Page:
There are no bad guys in the Charlie Gard case. Tragically, there are only people who will carry the burden of their involvement in whatever decision is made all the days of their life. It is my hope that, when all is said and done, each one can say, “I did what I thought was best for Charlie” – no matter what is ultimately decided.  

Full Article

07/24/2017

Charlie Gard, Baby Doe and the Wisdom of Bill Bartholome

The family of Charlie Gard

The Charlie Gard case in the UK has captured international attention regarding the best interest of an 11-month old child with terminal illness whose parents and medical providers in London can’t agree on the best course of treatment and care.

The apparently irreconcilable disagreements between the parents and his care providers have extended from weeks into months and, according to the English news source The Telegraph on Wednesday, July 19, the impasse may likely continue. Reportedly, Mr. Justice Francis, the High Court judge managing the case, confirmed that they are “due to hold further hearings later this month,” following the much-awaited American neurologist’s examination of Charlie that took place earlier this week.

Should Charlie’s parents be granted permission, allowing him to receive the experimental treatment they seek on his behalf, or is what they seek not in Charlie’s best interest due to the severity of his illness and the uncertainty surrounding the benefit of the experimental treatment?
These difficult and highly emotional cases are not without precedent. An historical perspective may be helpful in exploring the ethical dimensions of how best to proceed in situations like these.

What follows is a reflection by Myra Christopher on the Center for Practical Bioethics’ work in developing Healthcare Treatment Decision Making for Minors, including infants, that is now more than two decades old.

- - - - - - - - - - -

“Don’t forget about children” was Bill Bartholome’s response when I asked, shortly before his death in 1999, how we could honor him. Bill was a pediatrician, bioethicist, member of the Center for Practical Bioethics’ charter board (then known as the Midwest Bioethics Center), and a nationally known advocate for children with disabilities. I think of Bill often, and after nearly two decades still wish that we could have a glass of wine and argue (which we did with great delight) about interesting cases.

Written by Myra Christopher
A Turning Point in Rights of Children with Disabilities

In light of Charlie Gard and similar recent cases, I have wondered if Bill’s strong opinions, shaped when he was a pediatric resident at Johns Hopkins in 1971, would have changed in recent years. As a pediatrician in training, Bill was named attending for a newborn with Downs Syndrome whose stomach was not connected to his bowel. A simple surgical procedure was all it would take for the child, who came to be known as “Baby Doe” (now “Baby Doe One” or “Baby Doe Hopkins”), to grow and thrive. The problem was that Baby Doe’s parents (a nurse and a businessman) did not want a child with disabilities or a “mongoloid” as such children were often referred to then. With physicians on staff, they decided together that the baby would not be fed, allowing him to die. Baby Doe was placed in the back of the nursery and died 17 days later.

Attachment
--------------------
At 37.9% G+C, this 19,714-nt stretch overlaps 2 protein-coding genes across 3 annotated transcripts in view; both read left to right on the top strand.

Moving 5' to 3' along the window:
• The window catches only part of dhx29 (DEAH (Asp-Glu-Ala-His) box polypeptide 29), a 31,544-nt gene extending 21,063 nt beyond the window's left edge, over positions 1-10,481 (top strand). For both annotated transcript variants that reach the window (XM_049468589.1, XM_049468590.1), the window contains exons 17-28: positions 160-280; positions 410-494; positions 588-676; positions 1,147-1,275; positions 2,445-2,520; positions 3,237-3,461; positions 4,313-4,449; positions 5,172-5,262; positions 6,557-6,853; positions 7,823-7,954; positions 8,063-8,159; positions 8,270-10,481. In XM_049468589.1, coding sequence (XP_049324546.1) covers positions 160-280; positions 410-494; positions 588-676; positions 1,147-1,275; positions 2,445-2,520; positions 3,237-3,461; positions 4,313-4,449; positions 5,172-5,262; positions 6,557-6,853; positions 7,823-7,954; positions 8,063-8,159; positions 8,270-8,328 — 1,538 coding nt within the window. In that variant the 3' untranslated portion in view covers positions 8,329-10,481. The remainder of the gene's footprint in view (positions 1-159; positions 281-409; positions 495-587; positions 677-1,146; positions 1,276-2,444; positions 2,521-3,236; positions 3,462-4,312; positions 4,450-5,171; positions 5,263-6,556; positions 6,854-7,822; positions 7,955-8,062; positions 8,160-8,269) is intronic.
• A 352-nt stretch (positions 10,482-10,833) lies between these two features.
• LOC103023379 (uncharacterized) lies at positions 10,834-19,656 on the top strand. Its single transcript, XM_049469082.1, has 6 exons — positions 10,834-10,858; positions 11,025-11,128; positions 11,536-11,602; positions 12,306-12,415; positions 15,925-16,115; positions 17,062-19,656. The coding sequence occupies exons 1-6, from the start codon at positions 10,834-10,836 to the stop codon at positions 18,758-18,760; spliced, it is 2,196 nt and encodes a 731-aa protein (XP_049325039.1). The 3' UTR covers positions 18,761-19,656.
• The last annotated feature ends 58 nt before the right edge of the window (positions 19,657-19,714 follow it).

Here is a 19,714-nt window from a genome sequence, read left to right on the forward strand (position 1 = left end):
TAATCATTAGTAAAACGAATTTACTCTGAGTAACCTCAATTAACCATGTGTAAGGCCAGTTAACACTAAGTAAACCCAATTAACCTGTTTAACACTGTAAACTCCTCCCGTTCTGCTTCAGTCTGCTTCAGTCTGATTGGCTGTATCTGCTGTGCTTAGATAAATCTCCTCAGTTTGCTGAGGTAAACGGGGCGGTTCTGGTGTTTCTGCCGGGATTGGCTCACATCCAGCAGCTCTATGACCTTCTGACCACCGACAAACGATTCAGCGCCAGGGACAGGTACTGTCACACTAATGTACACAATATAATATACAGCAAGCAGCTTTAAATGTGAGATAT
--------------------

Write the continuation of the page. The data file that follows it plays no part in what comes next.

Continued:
Bill and Norm Fost, a nationally known pediatrician/bioethicist now at the University of Wisconsin (then chief resident under whom Bill served), thought the decision was inherently wrong. After going through all the “appropriate” channels to express their concerns, the two of them became whistle-blowers. In the midst of their efforts to save him, Baby Doe died. Bill persisted, however, and ultimately convinced Walter Cronkite, CBS Evening News Anchor, to do an exposé about the case during primetime television. It was a turning point in the rights of children with disabilities. Children were no longer seen as property. Rather, parents were considered custodians or stewards, and the role of society was also acknowledged.

Dying or Sick?

Disenchanted by what had happened, Bill left medicine and went to Harvard where he earned a Masters in Theological Studies and became a nationally recognized advocate for children with disabilities and a pioneer in bioethics. Ultimately, he made his way home to Kansas City where he chaired the Department of the History and Philosophy of Medicine at the University of Kansas Medical School and served on the Center’s charter board.

Under his leadership in 1995, the Center, as noted above, published a guideline for Healthcare Treatment Decision Making for Minors, which includes a section on children without capacity, i.e.,” infants, very young children and minors with cognitive impairment.” Ethics committee chairs, children’s advocates, bioethicists and pediatric healthcare professionals all joined in the work to establish the guidelines. As we were working on the document late one night, Bill said to me, “The problem here is that some children come unto us dying; others are just sick as sh.., and we can’t tell one from the other, so, we end up doing terrible things to innocent dying kids.”

As I consider the complexity of the Charlie Gard case, I wonder where Bill would place this baby’s “best interest.” What might be his guidance now?  

No Bad Guys